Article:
Disclaimer: The following work is an opinion, based on substantial research, facts, and interviews.
Earlier this year, I wrote a piece called, “To Be a College Student During a Pandemic.” Since then, we have endured a bitter election and devastating hurricanes in the Gulf Coast region—while also continuing to battle a global pandemic. In my article, I grieved an empty campus, but remained optimistic that we would meet the learning curve imposed. Three months later, with hope on the rise due to breakthroughs in creating a COVID-19 vaccine, I feel equipped to evaluate where we find ourselves at Millsaps.
I spoke with three students regarding their experiences being isolated and quarantined on campus, both in Goodman and the Sigma Alpha Epsilon fraternity house.
To preserve journalistic integrity, I requested comments from Student Life staff. I was assured answers would be given. After asking three separate times, I have yet to receive correspondence. Communication and accountability are imperative to the trust on our campus. Town hall meetings are part of the solution, but mean nothing if voices are neglected behind closed doors.
For clarification, isolation keeps someone who is sick or tested positive for COVID-19 away from others. Quarantine keeps someone who was in close contact with someone who has COVID-19 away from others.
Millsaps freshman Jazzmyne Watkins was sent to Goodman as part of the volleyball team outbreak. She says, “My experience wasn’t very good. When I first got there, bugs were in the toilet…I didn’t feel comfortable staying there. Katie Sorey offered to have maintenance put a bug bomb in my room, but I would rather have a new one.”
Watkins’ ill-experience is not an isolated incident. Sophomore Emalie Dickey states, “In one word, it was awful. Some days we wouldn’t get food, and the meals they bring is the only food we get… I had to switch rooms because my AC unit was leaking water everywhere. John Fenner brought me a towel instead of sending someone to fix it, but I still had five more days… Katie Sorey said I could switch rooms. She is handling things well.”
Dickey continued, “There was so much dust and dead bugs, but I couldn’t put them in a trash can because we only had trash bags, not trash cans… I had to bring Kleenex from my own room. We had lots of toilet paper and trash bags, but nothing else.”
Watkins expressed a similar sentiment. “They gave you trash bags to use and when they were full you would put them outside your door. That’s all.”
Both Dickey and Watkins tested positive for COVID-19, and spent their time in Goodman. However, junior Grady Leek was quarantined in the Sigma Alpha Epsilon house, though members were not separated between quarantine and isolation.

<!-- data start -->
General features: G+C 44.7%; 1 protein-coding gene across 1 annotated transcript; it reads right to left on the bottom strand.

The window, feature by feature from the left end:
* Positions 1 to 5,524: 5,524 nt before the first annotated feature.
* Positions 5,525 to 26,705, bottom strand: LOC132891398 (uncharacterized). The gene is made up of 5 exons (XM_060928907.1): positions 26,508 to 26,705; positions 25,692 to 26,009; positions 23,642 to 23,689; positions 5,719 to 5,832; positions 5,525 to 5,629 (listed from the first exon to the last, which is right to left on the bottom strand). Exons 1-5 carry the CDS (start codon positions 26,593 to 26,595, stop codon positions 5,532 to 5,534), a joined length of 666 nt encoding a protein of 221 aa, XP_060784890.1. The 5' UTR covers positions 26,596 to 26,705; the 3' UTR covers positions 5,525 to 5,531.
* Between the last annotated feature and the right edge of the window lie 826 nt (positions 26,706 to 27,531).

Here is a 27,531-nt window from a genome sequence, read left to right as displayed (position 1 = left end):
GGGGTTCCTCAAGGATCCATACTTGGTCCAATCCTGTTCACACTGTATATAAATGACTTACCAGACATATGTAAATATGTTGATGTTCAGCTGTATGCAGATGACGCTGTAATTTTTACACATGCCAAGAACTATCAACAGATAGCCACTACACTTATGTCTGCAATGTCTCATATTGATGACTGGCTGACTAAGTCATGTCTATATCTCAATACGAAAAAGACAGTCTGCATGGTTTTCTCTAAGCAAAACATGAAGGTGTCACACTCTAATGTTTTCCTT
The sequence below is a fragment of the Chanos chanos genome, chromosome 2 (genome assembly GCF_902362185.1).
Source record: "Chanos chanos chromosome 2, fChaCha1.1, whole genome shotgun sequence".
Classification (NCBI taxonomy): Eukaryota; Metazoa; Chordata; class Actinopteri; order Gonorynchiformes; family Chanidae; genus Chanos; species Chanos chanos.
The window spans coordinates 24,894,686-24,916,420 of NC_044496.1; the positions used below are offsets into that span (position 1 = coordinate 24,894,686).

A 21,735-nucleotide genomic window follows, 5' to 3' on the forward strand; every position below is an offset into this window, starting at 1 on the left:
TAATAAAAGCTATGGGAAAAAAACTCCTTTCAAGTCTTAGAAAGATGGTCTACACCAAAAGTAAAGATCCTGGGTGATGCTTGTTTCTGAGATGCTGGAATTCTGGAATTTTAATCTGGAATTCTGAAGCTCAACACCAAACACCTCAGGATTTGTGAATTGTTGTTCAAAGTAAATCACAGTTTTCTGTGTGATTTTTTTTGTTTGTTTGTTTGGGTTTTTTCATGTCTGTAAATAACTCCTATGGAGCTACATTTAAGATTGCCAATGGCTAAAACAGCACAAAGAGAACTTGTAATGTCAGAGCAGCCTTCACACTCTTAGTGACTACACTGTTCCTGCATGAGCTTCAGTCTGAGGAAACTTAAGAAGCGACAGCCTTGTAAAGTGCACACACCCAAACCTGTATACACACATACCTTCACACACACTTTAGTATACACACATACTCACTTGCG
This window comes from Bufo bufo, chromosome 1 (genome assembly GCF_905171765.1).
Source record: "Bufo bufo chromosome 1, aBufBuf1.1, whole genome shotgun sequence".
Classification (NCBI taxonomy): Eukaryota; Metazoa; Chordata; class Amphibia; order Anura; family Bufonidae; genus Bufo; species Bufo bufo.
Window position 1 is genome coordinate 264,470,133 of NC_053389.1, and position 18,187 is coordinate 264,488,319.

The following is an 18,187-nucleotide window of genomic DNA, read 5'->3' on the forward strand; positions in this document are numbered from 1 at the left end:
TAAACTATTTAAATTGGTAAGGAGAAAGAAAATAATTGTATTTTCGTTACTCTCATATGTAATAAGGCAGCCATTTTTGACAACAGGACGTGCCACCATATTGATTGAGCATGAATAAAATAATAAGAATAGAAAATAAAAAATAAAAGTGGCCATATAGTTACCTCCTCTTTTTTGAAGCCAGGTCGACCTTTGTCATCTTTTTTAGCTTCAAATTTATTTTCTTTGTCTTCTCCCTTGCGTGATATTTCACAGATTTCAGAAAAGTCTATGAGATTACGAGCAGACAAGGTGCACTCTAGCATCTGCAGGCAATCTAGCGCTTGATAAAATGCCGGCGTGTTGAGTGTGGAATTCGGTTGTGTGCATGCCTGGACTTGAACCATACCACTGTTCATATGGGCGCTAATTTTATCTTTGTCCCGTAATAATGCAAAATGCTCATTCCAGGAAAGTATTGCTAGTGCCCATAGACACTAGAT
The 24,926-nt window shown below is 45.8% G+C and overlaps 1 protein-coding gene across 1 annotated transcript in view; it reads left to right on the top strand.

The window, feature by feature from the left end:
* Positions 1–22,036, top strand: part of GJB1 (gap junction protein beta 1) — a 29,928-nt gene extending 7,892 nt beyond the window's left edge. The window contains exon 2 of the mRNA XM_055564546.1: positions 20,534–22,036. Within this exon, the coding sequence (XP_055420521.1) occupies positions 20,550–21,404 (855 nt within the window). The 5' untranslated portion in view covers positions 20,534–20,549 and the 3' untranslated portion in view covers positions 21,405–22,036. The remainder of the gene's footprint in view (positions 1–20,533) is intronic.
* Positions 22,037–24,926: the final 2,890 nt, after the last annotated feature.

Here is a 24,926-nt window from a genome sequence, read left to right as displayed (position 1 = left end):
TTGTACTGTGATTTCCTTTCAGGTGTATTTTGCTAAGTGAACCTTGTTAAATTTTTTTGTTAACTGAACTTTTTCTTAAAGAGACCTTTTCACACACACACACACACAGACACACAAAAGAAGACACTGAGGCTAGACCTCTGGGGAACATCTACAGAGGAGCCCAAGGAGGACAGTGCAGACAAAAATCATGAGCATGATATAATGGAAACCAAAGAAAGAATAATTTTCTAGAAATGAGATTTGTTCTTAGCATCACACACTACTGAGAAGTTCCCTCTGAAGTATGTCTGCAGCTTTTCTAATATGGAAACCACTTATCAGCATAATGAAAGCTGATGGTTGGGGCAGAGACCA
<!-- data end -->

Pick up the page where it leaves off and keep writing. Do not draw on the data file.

Leek’s experience, though different from Dickey’s and Watkins,’ offers a candid depiction of the College’s shortcomings. “I had a real problem with how they handled the situation from the beginning. Someone tested positive who had been at the house the previous weekend, and instead of the school mandating that everyone get tested, they made us all quarantine at the same time… Obviously that didn’t work because right after we got out, somebody tested positive the same day. It would’ve been better if they had made everyone go get tests and go from there. Put whoever tests positive in Goodman and then leave everyone else in the house to quarantine. That would’ve been much simpler.”
It is important to note that along with these grievances, all three students gave credit to Student Life staff. Both Watkins and Dickey praised Katie Sorey for working with them on getting new rooms.
Leek too states, “Pretty much all they did was bring us meals. There wasn’t much more they could’ve done.”
However, the question comes to mind—did the College follow CDC guidelines?
The Center for Disease Control and Prevention (CDC) laid out guidelines for institutions of higher education to follow regarding COVID-19, accessible to anyone online. You can read them here.
Regarding cleaning and disinfecting areas for those that are sick, the Center states, “Close off areas used by a sick person and do not use these areas until after cleaning and disinfecting. Wait at least 24 hours before cleaning and disinfecting. If 24 hours is not feasible, wait as long as possible.” Both Dickey and Watkins were housed in Goodman and came to arguably unclean rooms. Waiting over 24 hours does not excuse facilities from being cleaned at all.